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A coalition of science groups is pushing for candidates in the upcoming federal election to back evidence-informed policy, more transparent communication of that decision-making and more funding for scientific research.
The “Vote Science” campaign, which launched Thursday, includes a toolkit to help Canadians engage with candidates directly, and questionnaires will be sent to political parties to identify their positions on the importance of science.
Supporters can also sign on to voice their support for science and make use of social media engagement tools. Also included are support for writing op-eds and forms for tracking interactions with candidates and identifying champions for science.
"We want science to be talked about," Katie Gibbs, executive director of Evidence for Democracy, said in a phone interview.
"It's such an important issue and it's not something that usually gets talked about a lot during election campaigns, and yet it underpins most of the issues we do talk about," including health care, the environment and the broader economy.
"One of the things we're looking for is that parties commit to continuing to implement the new scientific integrity policies that the current government put in to make sure that government scientists can openly speak to the public," she added.
The Conservative government of former prime minister Stephen Harper violated its own communications and transparency rules by muzzling federal scientists, a federal investigation concluded.
The Trudeau Liberals, criticized in that report for not making firm commitments to fix the problem, later introduced rules shielding federal scientists and researchers from political interference and enshrining evidence-based decision-making in government.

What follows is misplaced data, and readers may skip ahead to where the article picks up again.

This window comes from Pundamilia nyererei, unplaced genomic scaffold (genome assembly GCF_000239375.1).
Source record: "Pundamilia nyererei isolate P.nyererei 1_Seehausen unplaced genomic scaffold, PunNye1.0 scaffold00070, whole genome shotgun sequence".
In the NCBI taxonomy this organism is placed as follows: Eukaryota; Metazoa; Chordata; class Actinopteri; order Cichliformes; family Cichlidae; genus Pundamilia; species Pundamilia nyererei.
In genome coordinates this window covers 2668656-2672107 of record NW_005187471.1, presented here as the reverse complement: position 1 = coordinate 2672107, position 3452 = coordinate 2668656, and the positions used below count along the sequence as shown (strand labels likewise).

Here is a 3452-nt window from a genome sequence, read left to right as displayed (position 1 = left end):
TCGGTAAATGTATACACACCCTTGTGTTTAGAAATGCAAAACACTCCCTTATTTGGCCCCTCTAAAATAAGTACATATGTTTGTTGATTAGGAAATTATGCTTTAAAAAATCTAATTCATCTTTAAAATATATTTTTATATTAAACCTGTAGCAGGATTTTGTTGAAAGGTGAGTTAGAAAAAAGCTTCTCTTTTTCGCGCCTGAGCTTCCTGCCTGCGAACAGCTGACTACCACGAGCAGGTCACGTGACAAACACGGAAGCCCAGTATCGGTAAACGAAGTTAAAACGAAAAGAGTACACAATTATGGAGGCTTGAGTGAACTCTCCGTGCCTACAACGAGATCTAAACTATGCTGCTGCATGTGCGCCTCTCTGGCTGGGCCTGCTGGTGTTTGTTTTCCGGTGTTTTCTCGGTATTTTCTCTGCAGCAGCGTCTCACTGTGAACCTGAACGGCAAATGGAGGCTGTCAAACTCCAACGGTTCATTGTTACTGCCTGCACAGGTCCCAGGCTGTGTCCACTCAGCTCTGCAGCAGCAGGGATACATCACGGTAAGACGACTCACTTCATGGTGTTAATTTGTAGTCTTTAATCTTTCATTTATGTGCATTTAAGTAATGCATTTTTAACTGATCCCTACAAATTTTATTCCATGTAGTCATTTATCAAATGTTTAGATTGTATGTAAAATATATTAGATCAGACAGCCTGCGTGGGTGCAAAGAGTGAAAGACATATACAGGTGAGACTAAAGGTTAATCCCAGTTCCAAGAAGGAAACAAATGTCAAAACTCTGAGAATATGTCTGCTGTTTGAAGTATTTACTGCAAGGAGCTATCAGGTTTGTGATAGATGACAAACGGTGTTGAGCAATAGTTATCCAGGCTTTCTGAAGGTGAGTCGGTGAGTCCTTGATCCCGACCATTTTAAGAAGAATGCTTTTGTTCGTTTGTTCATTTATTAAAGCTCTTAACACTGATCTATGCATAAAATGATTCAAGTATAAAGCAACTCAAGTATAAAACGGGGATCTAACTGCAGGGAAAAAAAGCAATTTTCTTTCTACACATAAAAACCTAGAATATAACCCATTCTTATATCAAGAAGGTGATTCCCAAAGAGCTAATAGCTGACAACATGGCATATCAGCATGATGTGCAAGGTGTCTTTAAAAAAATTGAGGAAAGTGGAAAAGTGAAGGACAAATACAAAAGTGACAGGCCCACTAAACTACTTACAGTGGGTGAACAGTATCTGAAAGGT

“Vote Science” is the latest example of an outside, policy-focused awareness campaign to appear ahead of the fall federal election. In June, four young Canadians launched a website tracking federal political party commitments on the climate crisis called Shake Up The Establishment.
'Vote Science' campaign aims to make science an election issue, with coalition of science groups calling for candidates to back evidence-informed policy, more transparency, and more funding for scientific research.
Climate change is "a perfect example of the kind of policy issue where science must be at the forefront," Gibbs said.
The broad scientific consensus on climate change is that the human-induced release of greenhouse gas emissions from burning fossil fuels has heated the planet and will continue to do so.
Since starting to reach out to other groups last week, they have been joined by the Canadian Society for Molecular Biosciences, the Canadian Association for Neuroscience and the Science and Technology Awareness Network.
Farah Qaiser, a second-year master’s student of molecular biology at the University of Toronto and president of the Toronto Science Policy Network, said the Vote Science campaign will not back specific candidates.
"We won't be calling out a particular party or candidate, but we're hoping that by giving Canadians the tools to engage with their candidates, we can help advocate for science," she said.